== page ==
The positive thought of the 19th century is the most important philosophical source and foundation of modern Olympism. Coubertin does not try to develop a positive philosophy, but to use its original spirit and postulates that could contribute to an efficient struggle for preserving the ruling order. The “fullness” of Olympism is not primarily determined by positive philosophy, but by new “practical” challenges. In that sense, Olympism is not just an attempt to revive positive philosophy, but it is also an attempt to give new positive answers, which means to develop a more efficient mechanism of power, according to new class relations, for holding the “masses” in submission. Modern Olympism is not just a conception of the world, it is above all an active (conserving) attitude to the world that appears in the form of a struggle against those who want to see that world changed. In spite of being a scribomaniac, Coubertin’s basic intention was not to develop a theory, but a political practice. His writings are a peculiar elaboration of the strategy and tactics of the struggle against the working movement, colonized peoples and women. Coubertin does not try to make the bourgeois more clever and noble, but to stir the “lazy animal” in him, to develop his greediness and incite him to set on new colonial exploits. That is why a fanatical conquering spirit became one of the dominant features of Olympism.
Speaking of Comte’s positive philosophy, Marcuse states: “Rarely in the past has any philosophy urged itself forward with so strong and so overt a recommendation that it be utilized for the maintenance of prevailing authority and for the protection of vested interest from any and all revolutionary onset. (…) Positive philosophy is the only weapon able to combat ‘the anarchic force of purely revolutionary principles’; it alone can succeed in ‘absorbing the current revolutionary doctrine’.” And he continues: “The lords of earth will learn, also, that positivism inclines ‘to consolidate all power in the hands of those who possess this power – whoever they may be’. Comte becomes even more outspoken. He denounces ‘the strange and extremely dangerous’ theories and efforts that are directed against the prevailing property order. These erect an ‘absurd Utopia’. Certainly, it is necessary to improve the condition of the lower classes, but this must be done without deranging class barriers and without ‘disturbing the indispensable economic order’. On this point, too, positivism offers a testimonial to itself. It promises to ‘insure the ruling classes against every anarchistic invasion’ and to show the way to a proper treatment of the mass.” (1) Coubertin’s relation to the antiquity, Christianity, the Enlightenment, the guiding principles of the French Revolution, the philanthropic movement, the democratic institutions and national cultures, expresses his endeavour to remove from history everything that creates the possibility of developing a libertarian thought and stepping out of the existing world. Olympism is more then a spiritual counterrevolution: it does not only deal with the emancipatory heritage of the nineteenth-century civil society, but with the cultural tradition of the West. Using Marx’s “XI thesis of Feuerbach”, we could formulate the follo- wing Olympic postulate: philosophers have only interpreted the world – but the point however is to prevent it from being changed by all means and at all costs.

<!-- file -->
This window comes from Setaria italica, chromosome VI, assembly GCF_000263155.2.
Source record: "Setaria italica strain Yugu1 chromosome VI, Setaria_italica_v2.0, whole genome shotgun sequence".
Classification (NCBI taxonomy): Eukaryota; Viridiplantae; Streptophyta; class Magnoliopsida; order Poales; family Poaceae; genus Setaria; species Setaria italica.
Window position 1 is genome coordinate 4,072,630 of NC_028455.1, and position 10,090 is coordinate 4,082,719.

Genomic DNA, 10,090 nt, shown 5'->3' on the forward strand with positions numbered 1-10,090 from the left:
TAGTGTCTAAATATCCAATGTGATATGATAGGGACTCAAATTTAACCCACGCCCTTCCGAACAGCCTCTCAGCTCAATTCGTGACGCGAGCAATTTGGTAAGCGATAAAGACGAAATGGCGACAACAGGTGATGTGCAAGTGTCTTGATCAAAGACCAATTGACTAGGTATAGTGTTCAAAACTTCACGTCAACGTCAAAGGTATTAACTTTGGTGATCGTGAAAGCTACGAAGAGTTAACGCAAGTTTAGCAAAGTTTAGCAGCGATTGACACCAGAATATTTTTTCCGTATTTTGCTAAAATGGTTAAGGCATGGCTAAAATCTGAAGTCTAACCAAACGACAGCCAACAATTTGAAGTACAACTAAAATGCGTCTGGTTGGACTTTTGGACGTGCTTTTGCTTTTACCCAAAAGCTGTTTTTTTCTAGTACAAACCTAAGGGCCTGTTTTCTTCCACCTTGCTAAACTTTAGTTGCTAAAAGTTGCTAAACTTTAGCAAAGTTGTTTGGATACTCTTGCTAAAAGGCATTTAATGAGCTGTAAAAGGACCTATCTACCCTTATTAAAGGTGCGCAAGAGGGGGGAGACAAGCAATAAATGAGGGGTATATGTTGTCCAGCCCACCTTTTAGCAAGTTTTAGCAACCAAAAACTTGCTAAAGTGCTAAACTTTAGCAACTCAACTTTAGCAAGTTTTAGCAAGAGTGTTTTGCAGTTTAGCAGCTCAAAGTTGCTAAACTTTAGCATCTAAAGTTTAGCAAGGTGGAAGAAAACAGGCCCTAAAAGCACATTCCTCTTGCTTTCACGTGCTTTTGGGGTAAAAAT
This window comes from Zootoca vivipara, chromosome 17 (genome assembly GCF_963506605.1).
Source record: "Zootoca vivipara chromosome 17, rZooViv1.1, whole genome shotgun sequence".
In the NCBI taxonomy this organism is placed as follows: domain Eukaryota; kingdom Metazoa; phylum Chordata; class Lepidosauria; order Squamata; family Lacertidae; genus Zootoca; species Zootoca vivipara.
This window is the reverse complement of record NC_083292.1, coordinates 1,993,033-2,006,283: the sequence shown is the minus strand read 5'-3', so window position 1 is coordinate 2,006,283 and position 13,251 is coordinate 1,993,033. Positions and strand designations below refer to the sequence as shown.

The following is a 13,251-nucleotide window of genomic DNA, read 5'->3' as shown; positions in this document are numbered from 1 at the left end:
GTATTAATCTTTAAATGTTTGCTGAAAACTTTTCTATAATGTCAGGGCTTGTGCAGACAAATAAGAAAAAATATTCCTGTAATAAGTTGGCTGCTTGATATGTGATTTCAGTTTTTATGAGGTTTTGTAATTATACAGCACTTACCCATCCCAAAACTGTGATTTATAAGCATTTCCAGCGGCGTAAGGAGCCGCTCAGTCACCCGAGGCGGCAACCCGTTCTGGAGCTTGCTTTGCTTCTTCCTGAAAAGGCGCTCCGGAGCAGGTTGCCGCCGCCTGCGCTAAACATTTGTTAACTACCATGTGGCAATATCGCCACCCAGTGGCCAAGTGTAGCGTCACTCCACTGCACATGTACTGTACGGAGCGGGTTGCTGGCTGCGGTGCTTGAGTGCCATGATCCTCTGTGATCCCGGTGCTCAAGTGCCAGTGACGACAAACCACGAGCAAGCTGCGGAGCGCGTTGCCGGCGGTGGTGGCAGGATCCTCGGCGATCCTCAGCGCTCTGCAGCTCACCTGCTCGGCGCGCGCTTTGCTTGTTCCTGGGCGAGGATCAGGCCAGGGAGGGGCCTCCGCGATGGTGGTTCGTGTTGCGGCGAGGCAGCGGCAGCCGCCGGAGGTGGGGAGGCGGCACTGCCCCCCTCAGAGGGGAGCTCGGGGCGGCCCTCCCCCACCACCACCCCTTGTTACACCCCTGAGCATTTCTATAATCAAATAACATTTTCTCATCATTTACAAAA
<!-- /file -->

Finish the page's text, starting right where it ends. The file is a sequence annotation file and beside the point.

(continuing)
Among the scholars who have been concerned with Coubertin’s work there are those (Prokop) who hold that Coubertin did not have direct contact with Comte, but that it was Frédéric Le Play who introduced him to the world of positive philosophy. Either through Le Play or by reading Comte, Coubertin adopted the basic methodological and doctrinaire starting points of Comte’s philosophy and with his Olympic idea and practice tried to realize Comte’s idea of “positive society”. It can be said that international sport represents an attempt to revive and institutionalize positive philosophy and to turn it into a global spiritual (political) movement. Urlike Prokop rightly sees in international sport an “institution analogous to positive philosophy”. (2) The Olympic philosophy and sport appear as a unity of thought and practice in the construction of positive society.
The basis of Coubertin’s Olympic doctrine are the ideas which make the corner stones of Comte’s “social physics”: the ”idea of order” (“social statics”) and the ”idea of progress” (“social dynamics”).